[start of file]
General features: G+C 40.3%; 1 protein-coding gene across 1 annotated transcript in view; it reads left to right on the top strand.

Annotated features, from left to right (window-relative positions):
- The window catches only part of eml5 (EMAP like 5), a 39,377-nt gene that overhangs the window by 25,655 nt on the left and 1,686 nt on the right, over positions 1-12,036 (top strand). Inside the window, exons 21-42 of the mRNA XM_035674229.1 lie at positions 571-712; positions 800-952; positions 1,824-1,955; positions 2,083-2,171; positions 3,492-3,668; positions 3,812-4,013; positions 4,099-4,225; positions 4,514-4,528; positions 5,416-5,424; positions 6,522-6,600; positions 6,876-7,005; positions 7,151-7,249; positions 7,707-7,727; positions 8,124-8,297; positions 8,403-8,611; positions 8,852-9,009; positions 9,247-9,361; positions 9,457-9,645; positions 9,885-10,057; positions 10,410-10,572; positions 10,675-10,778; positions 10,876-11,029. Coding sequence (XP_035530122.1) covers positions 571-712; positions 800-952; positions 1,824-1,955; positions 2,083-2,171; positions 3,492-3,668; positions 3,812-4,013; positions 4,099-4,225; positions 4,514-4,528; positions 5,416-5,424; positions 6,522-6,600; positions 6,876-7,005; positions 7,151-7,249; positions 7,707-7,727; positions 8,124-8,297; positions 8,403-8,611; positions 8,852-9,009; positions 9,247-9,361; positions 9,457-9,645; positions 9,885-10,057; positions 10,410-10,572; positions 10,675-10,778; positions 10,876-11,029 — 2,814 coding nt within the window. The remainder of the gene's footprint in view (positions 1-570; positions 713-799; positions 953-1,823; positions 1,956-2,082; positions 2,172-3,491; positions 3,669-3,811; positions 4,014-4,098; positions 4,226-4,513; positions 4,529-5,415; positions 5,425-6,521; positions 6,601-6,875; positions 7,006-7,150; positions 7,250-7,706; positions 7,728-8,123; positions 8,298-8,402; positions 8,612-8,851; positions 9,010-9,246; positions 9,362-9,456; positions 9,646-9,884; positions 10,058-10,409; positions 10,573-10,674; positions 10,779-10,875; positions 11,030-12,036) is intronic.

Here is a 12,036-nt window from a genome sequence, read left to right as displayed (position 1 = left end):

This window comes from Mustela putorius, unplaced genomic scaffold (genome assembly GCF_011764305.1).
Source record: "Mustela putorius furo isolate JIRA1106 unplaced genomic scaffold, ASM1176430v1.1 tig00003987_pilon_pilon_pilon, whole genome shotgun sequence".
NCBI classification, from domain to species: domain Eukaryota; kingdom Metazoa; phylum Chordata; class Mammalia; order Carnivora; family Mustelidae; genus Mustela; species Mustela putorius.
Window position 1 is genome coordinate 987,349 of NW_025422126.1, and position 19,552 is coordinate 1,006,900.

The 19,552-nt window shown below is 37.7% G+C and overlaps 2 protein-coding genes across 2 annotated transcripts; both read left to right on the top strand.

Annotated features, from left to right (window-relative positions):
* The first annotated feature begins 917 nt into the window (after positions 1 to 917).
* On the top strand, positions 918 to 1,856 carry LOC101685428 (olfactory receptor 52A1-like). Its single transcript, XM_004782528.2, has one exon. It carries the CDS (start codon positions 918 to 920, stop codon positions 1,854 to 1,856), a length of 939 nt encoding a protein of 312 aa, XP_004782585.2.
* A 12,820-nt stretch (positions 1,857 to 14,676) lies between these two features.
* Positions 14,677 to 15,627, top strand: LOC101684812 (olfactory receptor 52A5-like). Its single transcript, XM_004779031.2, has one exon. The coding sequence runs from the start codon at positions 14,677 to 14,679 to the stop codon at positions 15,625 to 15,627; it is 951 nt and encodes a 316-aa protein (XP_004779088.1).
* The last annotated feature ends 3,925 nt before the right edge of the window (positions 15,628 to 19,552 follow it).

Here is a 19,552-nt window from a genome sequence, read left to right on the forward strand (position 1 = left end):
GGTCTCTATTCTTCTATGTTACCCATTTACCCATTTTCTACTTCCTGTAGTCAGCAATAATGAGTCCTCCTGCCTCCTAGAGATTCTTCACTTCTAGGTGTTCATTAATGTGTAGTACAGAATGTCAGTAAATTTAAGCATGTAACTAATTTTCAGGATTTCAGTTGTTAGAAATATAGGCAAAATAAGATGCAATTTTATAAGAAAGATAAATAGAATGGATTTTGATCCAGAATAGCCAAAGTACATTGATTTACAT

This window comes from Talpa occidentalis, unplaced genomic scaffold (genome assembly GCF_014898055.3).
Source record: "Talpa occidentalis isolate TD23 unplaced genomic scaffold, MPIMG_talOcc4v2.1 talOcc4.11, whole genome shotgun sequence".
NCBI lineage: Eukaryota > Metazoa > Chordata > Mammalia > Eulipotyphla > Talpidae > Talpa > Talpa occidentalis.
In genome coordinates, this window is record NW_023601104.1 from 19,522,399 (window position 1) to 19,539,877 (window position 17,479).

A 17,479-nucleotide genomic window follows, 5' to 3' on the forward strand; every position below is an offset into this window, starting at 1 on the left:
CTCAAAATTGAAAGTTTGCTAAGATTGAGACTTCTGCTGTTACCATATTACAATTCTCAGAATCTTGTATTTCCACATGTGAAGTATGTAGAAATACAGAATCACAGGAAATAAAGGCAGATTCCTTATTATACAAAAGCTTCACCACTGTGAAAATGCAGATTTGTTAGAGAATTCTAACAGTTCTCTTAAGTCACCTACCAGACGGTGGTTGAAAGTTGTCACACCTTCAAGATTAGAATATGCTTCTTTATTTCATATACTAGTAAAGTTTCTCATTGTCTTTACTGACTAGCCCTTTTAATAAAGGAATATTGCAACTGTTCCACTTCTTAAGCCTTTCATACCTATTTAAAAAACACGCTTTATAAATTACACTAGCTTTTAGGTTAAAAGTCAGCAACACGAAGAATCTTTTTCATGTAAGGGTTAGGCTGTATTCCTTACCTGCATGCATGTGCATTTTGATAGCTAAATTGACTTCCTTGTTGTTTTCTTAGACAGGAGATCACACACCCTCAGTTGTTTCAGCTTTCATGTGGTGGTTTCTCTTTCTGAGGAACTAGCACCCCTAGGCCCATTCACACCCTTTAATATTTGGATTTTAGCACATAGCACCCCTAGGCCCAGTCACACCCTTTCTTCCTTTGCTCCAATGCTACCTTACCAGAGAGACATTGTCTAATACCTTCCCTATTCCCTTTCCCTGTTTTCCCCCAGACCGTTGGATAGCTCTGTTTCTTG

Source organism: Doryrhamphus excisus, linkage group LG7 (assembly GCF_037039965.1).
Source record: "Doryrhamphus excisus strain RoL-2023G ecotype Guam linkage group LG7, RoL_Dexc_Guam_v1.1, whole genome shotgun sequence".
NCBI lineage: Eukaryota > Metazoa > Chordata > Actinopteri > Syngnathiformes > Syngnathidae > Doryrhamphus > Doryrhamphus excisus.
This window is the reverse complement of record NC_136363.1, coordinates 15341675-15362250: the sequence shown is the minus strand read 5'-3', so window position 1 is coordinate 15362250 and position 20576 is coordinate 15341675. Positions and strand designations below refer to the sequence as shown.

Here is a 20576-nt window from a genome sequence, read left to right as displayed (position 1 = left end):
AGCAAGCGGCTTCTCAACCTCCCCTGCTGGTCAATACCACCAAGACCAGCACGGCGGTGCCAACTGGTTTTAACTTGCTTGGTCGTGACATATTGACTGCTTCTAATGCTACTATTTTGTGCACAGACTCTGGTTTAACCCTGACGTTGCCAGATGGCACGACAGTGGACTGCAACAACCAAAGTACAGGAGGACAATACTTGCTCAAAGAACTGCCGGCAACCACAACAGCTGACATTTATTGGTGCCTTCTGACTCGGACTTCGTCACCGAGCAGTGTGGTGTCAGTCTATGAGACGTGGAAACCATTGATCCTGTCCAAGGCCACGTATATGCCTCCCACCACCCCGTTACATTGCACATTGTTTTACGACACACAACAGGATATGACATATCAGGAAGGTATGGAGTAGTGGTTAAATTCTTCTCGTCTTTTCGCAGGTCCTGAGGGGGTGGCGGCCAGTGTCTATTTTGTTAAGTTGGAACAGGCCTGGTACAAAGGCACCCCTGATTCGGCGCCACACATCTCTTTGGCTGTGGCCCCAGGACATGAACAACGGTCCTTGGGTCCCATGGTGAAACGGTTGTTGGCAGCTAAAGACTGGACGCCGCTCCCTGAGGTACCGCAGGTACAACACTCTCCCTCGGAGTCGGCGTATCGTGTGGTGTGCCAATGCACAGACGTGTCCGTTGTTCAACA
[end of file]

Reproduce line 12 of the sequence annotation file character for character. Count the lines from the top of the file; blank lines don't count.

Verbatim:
* On the top strand, positions 918 to 1,856 carry LOC101685428 (olfactory receptor 52A1-like). Its single transcript, XM_004782528.2, has one exon. It carries the CDS (start codon positions 918 to 920, stop codon positions 1,854 to 1,856), a length of 939 nt encoding a protein of 312 aa, XP_004782585.2.